My own pet hates, "going forward" as opposed to what, going backwards? "Reach out" - I'm not listening to Motown or top of the pops!
    Mark Seacombe did an excellent piece on this some years ago.
    I work in 'service delivery' but don't deliver pizza or mail , maybe its time for yet another re-branding?
    Time to write up the minutes from yesterdays monthly meeting - wish me luck!

  12. Comment by Gordon Young posted on

    'Launched a website'? Surely following the theme of this article, only ships and spacecraft are launched?

  13. Comment by Al Stephenson posted on

  14. Comment by Susanna Hill posted on

    Why is an investigation or analysis a "deep dive"? I think that the simple words are the jargon sometimes.

    • Replies to Susanna Hill>

      Comment by Sarah posted on

      I am not a fan of 'deep dive' either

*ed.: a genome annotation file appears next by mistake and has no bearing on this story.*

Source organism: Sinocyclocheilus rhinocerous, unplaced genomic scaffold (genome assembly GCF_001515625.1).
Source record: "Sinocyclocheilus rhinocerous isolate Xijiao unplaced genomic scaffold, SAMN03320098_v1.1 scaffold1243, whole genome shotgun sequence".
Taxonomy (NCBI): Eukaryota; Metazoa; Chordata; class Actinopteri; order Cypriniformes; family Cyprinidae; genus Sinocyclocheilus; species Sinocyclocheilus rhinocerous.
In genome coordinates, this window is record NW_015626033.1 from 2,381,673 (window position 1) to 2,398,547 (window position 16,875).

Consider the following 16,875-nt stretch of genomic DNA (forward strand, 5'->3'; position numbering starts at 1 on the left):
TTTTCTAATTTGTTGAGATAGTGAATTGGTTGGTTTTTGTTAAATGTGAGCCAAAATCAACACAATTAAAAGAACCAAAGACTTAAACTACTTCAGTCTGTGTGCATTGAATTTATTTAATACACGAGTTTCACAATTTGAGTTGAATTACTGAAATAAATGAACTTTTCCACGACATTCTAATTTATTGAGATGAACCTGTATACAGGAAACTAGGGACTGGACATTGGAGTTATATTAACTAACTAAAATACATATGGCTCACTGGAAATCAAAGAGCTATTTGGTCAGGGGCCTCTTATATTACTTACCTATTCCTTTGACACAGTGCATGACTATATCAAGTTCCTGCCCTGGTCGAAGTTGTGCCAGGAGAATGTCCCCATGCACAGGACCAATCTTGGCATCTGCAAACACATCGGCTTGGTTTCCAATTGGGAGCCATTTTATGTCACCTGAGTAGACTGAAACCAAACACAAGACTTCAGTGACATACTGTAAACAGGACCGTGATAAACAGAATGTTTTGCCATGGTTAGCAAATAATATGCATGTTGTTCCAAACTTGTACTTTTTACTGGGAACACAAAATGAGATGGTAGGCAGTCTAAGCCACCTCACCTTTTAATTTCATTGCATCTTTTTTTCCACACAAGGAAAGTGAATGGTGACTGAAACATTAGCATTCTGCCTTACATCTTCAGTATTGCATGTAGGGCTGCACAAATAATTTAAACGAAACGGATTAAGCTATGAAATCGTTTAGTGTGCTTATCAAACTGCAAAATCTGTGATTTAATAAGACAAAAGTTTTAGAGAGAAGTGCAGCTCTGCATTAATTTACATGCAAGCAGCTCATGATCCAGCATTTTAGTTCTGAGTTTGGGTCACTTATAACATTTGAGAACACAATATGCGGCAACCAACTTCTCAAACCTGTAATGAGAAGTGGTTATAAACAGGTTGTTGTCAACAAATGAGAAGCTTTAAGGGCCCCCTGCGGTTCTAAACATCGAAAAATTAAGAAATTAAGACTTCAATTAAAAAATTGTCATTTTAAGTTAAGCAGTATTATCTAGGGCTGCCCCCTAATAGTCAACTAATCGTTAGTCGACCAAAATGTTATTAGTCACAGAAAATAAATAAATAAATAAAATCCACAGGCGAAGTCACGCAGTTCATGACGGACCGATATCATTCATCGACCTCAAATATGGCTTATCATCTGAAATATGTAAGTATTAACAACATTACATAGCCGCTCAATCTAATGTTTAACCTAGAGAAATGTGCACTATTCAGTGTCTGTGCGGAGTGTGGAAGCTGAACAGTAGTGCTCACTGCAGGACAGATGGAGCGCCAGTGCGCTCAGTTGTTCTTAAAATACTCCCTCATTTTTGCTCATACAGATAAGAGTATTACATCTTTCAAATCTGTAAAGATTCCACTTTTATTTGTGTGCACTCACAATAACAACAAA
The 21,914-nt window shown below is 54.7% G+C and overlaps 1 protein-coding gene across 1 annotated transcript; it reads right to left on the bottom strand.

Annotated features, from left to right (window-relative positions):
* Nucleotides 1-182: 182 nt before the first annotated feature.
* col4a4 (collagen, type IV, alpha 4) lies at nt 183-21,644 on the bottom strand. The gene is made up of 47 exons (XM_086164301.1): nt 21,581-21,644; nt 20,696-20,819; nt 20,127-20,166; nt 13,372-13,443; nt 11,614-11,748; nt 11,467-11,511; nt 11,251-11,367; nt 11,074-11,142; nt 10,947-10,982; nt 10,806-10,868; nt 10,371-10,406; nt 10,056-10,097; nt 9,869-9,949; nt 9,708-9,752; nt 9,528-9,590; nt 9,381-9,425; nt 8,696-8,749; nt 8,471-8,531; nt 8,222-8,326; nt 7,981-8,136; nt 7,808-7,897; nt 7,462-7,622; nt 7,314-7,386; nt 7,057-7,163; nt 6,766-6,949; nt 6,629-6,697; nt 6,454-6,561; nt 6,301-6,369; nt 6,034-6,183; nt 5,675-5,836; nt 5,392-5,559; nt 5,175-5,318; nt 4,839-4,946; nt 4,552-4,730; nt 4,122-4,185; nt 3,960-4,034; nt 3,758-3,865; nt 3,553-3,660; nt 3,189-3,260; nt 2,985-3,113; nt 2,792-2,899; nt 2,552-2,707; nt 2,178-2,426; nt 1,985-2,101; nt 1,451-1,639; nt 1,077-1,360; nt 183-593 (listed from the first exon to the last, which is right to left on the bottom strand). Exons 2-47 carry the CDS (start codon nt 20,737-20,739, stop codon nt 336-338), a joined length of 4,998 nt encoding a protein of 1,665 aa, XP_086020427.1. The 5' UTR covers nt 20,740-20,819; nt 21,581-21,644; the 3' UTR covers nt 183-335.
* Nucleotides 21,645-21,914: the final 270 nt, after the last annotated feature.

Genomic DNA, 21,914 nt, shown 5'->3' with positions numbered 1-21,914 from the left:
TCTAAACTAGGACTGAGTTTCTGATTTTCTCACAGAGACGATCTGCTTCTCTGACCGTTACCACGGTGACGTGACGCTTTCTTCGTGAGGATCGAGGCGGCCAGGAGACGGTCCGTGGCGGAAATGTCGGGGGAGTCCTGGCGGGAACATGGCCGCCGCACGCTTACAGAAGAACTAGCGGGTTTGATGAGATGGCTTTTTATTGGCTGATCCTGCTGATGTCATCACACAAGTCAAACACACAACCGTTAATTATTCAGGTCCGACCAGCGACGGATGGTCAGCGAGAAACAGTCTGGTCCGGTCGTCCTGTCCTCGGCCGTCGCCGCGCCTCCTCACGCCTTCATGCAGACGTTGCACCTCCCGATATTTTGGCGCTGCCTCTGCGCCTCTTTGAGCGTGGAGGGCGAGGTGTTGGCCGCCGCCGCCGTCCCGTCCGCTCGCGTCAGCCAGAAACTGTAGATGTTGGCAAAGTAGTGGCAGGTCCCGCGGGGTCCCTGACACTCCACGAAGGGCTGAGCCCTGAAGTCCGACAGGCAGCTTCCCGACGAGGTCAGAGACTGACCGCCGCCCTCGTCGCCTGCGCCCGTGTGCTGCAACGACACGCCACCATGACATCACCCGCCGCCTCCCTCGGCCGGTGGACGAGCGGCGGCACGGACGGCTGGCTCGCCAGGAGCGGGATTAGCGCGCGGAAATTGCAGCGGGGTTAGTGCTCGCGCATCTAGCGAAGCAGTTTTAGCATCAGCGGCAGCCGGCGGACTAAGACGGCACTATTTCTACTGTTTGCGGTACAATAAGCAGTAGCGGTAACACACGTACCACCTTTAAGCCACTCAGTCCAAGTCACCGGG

• Replies to Susanna Hill>

      Comment by Sam Gregory posted on

      I absolutely loathe "deep dive". They may be two simple words, but put together as a phrase they're jargon!

  15. Comment by Simone posted on

    Thought provoking, and I like plain English that doesn't alienate people and explains things properly, but also some words are used for a reason. Delivery isn't just doing something. For example - service delivery: you provide a service that is needed and people use it. It is about both things, provision and uptake. It encompasses much more that just making something available, at least that's my understanding. But I guess you could 'enable uptake' if you wanted to go there instead? I'm all for that. And it would prevent people 'doing to' others instead of 'with'.
    Oh dear, more jargon. But for a very good reason...
    It would also be very boring if we had to use and read the same words over and over. I wonder how many times I would have to put 'work with' in my objectives? Collaborate is shorter than saying 'work with others'.
    And I'm passionate empowering people. Powerful word, used for a reason. We should challenge the use of words like 'patient' which to me are more insulting and we use without thinking about the implications.